Building blocks not only teach your child about architecture and physics, age appropriate building blocks help your student to develop problems solving skills and balance.
Grey Matter
This goes back to the concept of quality art supplies. Although your younger child can build motor skills with play doe and homemade play does are great for sensory work, there comes a time when the scientific process begins to require grey matter. Grey matter is something that has been around for centuries and working with it helps your child understand the processes of physical science. You can buy low fire clays at Michaelsor make your own from a recipe on the web.
A Garden
You may not have a green thumb yourself, but every homeschool child should have some sort of garden even if it’s an herb garden on a shelf. Experiencing the life of a plant from start to finish, watering, nurturing and smelling the soil, provides experiential learning that cannot be replaced by a field trip to the farm.
When your stocking your schoolroom this year, remember that your school supplies are an investment. You are making an investment in your child and yourself. How much money would you spend on private school? How about if you had to go buy new school clothes and supplies for a classroom? Your children are worth the investment.

5 comments:

  1. what a great school supply list! my children would love to be students in your school (I'm making notes!)
    thanks for sharing - this list will come in handy as I'm working up my own lists these days.

    ReplyDelete
  2. Ty. Giggle. A little tip if you use as much glitter as I do, add a lint brush to your list, wrap it in masking tape and you can clean up any glitter disaster before your hubby comes home! :)

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  3. Pets are awesome for the classroom. I've had a bunny, hermit crabs, and fish. I tried tadpoles once, but they didn't make it. That would have been fun. The butterfly cages are loads of fun, too. Great list!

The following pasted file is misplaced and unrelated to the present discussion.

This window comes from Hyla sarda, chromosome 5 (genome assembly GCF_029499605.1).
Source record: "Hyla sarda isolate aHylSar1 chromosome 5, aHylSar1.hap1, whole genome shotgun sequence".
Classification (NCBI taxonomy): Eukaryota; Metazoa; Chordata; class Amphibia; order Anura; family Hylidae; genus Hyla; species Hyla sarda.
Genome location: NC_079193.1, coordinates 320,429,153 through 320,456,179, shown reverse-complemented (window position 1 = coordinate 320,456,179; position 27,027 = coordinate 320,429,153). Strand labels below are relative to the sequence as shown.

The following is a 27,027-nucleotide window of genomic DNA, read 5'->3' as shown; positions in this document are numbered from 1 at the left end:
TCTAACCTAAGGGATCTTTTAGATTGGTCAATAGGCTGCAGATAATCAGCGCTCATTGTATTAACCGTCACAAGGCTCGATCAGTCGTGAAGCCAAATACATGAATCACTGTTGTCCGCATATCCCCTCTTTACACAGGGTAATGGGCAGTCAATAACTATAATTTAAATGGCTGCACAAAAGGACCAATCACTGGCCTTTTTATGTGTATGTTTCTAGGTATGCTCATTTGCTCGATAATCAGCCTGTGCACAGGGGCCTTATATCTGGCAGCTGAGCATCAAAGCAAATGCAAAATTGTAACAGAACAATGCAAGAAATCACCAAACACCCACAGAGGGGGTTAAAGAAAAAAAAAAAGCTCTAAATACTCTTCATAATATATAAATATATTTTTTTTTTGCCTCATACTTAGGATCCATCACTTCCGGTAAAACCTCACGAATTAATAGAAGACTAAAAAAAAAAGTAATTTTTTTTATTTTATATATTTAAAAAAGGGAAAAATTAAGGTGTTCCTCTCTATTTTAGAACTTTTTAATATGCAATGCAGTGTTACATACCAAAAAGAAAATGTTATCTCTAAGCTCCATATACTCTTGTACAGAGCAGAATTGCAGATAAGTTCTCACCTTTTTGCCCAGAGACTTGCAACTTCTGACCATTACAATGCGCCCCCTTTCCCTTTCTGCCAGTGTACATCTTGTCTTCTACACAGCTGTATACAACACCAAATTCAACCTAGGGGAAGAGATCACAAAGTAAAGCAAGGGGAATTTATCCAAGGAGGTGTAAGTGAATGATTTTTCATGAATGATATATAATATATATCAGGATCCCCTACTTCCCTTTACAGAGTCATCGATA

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  4. Thanks so much for sharing this on All Things Thursday! I love that glitter is your number one item! Awesome! My daughter would love to be in your homeschool. I love the old standards...fresh pencils and pens in every color, a good pencil sharpener and lots of drawing paper. Have a great school year!
    Blessings,
    Nici

    ReplyDelete

How I became Considering frugal

Fueled by the growing list of pollution related allergies my family suffered from each day and inspired by my 97 year old grandmother who could recycle ANYTHING before recycling was cool, back in 2011, I decided (in the spirit of the Julie/Julia Project...) to embark on a journey to see just how much one family could do to change our planet. I did not consult any other parties before I launched this idea. Thankfully my husband, daughter and son are usually my biggest supporters. Here is the catch; as I am normally very thrifty (you can note from early blog posts), I was looking for ways that I could reduce our carbon footprint and make socially responsible purchases without increasing our spending. Mmmmmm. I did succeed in changing our habits a bit and finding ways to reduce our footprint. There were lots of fun epic fails alone the way too! But the biggest change we have made over the course of the last six years, was to move from the mega city of Phoenix to Wyoming where we are about to take an even bigger step and move out on a dirt road in the country where we can expand our hobby bees and more! You can read my full bio on my About Me page.